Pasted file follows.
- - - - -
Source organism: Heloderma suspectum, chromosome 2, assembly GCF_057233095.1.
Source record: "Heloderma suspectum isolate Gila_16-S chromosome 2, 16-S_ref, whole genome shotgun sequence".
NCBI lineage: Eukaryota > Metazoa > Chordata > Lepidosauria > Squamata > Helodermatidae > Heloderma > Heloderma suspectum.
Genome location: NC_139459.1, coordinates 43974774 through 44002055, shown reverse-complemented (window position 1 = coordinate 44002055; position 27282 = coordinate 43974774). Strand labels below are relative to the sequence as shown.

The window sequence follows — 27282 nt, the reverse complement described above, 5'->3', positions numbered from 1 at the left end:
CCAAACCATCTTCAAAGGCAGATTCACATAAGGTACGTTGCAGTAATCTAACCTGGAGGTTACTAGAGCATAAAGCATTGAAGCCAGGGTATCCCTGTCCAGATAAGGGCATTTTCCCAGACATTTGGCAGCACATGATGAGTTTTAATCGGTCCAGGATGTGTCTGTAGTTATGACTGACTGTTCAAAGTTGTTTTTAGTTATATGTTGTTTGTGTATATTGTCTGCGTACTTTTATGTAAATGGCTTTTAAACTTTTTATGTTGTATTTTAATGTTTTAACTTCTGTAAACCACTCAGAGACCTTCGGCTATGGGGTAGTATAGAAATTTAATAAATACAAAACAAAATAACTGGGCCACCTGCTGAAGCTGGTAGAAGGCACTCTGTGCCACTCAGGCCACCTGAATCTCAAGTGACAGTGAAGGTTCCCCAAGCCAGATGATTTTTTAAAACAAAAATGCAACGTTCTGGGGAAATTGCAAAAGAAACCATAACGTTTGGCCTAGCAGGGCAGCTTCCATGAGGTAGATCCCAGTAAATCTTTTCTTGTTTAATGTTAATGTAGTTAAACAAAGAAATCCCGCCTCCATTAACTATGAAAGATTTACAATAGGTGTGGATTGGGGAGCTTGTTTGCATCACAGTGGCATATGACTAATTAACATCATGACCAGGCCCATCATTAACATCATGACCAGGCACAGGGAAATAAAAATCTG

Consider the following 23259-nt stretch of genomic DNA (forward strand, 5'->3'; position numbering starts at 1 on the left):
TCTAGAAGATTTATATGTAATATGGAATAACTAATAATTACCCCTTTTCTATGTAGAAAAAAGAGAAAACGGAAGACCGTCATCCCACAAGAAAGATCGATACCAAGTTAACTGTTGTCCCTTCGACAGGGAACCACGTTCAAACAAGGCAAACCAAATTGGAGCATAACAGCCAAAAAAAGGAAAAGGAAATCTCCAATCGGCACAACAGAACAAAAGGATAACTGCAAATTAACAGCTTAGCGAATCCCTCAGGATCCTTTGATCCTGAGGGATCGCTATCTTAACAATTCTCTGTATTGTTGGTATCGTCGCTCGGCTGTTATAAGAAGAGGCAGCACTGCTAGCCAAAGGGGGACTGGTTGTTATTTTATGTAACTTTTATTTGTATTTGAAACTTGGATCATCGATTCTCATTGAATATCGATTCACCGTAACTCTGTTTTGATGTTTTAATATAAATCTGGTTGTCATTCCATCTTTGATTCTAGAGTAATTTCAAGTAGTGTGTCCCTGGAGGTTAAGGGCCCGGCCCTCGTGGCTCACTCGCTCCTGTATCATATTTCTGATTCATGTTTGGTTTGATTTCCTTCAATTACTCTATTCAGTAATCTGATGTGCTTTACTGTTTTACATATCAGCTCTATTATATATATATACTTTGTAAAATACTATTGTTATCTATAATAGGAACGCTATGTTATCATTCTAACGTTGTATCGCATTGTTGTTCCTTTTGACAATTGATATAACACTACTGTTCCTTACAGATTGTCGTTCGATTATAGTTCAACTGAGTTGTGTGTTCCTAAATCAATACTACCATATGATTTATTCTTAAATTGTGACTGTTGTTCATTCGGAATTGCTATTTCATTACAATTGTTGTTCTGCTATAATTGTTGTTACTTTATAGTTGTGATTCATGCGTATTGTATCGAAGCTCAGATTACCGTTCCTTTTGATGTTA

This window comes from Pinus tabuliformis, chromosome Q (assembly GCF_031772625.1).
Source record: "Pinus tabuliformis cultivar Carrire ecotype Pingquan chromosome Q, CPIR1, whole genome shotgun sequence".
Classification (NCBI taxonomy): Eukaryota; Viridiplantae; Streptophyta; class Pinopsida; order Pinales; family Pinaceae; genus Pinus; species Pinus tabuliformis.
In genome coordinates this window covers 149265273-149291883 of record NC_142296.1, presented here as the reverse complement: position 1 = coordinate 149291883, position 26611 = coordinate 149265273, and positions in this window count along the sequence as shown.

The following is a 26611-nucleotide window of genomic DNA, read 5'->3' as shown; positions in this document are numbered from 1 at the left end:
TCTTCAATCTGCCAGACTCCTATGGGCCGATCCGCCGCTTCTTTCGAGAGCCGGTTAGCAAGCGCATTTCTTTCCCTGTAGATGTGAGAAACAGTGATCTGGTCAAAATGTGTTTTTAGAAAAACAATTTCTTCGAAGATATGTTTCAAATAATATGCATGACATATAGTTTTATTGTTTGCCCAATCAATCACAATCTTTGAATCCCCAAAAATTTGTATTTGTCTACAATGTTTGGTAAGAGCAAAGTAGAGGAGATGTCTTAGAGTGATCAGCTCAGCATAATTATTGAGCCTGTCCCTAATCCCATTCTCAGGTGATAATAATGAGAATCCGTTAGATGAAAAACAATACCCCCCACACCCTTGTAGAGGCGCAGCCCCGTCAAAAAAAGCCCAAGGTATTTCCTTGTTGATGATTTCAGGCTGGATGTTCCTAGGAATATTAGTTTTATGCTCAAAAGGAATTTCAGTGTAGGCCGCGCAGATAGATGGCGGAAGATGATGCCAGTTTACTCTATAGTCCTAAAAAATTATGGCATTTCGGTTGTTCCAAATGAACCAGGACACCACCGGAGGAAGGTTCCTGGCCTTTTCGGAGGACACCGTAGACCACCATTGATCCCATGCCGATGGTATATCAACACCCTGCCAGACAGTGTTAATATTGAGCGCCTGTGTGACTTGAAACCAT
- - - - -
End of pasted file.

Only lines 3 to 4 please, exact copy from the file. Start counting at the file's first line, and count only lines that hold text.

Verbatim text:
NCBI lineage: Eukaryota > Metazoa > Chordata > Lepidosauria > Squamata > Helodermatidae > Heloderma > Heloderma suspectum.
Genome location: NC_139459.1, coordinates 43974774 through 44002055, shown reverse-complemented (window position 1 = coordinate 44002055; position 27282 = coordinate 43974774). Strand labels below are relative to the sequence as shown.